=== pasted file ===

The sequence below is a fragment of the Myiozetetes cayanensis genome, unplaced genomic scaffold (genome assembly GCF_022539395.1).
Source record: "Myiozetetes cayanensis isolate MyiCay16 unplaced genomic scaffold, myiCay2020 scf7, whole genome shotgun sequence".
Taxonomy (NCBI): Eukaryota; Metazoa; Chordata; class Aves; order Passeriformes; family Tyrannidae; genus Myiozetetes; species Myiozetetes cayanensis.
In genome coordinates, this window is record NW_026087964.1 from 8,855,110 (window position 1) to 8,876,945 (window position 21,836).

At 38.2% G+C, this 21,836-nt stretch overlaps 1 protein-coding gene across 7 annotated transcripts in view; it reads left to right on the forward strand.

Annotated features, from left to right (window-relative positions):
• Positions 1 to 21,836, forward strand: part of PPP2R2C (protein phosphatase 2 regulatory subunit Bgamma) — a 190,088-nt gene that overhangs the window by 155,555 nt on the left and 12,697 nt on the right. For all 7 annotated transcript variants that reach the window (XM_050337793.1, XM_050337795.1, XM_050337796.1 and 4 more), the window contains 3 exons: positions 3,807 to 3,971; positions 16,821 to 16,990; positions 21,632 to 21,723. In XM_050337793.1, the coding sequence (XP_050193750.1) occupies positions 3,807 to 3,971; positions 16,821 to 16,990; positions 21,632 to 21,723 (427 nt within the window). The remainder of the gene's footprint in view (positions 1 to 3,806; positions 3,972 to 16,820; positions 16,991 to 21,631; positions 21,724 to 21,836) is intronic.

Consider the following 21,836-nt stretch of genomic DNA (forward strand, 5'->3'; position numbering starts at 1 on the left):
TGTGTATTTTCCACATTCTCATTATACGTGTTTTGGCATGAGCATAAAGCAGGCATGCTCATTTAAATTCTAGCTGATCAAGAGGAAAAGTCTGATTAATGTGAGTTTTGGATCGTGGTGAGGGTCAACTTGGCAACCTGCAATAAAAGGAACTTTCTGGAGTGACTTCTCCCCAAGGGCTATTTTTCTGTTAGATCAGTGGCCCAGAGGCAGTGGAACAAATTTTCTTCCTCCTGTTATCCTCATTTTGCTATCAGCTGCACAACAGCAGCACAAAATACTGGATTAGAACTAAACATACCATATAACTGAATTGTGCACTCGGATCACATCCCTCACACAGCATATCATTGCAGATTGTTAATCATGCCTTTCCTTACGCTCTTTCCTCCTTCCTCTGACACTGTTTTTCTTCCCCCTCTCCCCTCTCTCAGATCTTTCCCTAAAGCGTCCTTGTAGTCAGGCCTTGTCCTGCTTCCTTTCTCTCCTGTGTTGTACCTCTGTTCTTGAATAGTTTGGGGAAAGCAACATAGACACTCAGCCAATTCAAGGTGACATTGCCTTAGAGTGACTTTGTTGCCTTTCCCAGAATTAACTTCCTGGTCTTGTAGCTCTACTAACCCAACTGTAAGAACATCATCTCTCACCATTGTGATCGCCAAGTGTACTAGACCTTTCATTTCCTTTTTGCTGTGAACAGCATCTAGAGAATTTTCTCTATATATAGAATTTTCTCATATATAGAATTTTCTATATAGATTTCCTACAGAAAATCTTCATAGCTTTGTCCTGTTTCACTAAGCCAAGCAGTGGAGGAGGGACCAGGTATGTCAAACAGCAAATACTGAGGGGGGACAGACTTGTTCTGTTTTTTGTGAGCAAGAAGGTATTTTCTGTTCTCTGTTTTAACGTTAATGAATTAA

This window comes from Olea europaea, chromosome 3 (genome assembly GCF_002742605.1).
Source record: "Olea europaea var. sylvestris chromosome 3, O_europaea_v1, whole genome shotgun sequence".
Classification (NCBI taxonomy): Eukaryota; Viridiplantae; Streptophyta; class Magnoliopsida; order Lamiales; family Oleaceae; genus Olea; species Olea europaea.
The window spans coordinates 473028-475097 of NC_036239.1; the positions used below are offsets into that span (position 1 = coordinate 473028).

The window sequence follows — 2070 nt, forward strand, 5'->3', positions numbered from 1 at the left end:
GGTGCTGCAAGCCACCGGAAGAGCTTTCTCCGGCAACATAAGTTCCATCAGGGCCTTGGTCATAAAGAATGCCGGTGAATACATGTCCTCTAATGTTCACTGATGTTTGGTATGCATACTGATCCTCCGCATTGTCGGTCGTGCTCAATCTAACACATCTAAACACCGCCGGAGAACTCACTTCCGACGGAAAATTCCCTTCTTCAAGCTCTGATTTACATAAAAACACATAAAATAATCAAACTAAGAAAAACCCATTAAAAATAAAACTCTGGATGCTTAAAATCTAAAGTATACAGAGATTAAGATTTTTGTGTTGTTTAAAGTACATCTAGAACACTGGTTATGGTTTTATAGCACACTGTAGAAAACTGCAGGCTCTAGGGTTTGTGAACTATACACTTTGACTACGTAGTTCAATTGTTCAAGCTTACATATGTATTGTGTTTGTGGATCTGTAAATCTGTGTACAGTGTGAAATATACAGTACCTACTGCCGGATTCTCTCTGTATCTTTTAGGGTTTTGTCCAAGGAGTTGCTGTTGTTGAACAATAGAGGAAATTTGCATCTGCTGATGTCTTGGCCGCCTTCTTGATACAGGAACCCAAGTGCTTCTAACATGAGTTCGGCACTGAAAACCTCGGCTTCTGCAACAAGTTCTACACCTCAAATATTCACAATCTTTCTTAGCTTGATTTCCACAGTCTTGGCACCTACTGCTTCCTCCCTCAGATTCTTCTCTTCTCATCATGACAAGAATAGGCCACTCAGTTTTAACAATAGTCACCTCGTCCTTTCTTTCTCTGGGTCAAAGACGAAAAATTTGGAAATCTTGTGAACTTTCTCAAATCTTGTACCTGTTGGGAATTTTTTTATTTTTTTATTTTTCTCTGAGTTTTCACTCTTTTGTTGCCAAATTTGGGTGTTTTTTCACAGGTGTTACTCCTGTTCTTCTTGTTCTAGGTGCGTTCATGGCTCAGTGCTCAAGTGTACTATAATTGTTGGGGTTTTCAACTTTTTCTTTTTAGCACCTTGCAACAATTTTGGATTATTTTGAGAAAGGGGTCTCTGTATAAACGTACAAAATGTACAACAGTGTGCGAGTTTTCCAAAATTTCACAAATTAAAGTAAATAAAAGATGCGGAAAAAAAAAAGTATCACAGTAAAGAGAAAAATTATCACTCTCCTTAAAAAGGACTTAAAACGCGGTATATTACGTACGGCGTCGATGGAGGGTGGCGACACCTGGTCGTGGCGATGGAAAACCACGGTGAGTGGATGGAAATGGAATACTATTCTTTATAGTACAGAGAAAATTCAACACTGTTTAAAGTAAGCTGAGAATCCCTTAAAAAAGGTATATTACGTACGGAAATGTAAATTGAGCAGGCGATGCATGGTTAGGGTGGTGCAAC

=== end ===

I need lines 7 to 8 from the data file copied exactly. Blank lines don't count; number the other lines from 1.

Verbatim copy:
• Positions 1 to 21,836, forward strand: part of PPP2R2C (protein phosphatase 2 regulatory subunit Bgamma) — a 190,088-nt gene that overhangs the window by 155,555 nt on the left and 12,697 nt on the right. For all 7 annotated transcript variants that reach the window (XM_050337793.1, XM_050337795.1, XM_050337796.1 and 4 more), the window contains 3 exons: positions 3,807 to 3,971; positions 16,821 to 16,990; positions 21,632 to 21,723. In XM_050337793.1, the coding sequence (XP_050193750.1) occupies positions 3,807 to 3,971; positions 16,821 to 16,990; positions 21,632 to 21,723 (427 nt within the window). The remainder of the gene's footprint in view (positions 1 to 3,806; positions 3,972 to 16,820; positions 16,991 to 21,631; positions 21,724 to 21,836) is intronic.

Consider the following 21,836-nt stretch of genomic DNA (forward strand, 5'->3'; position numbering starts at 1 on the left):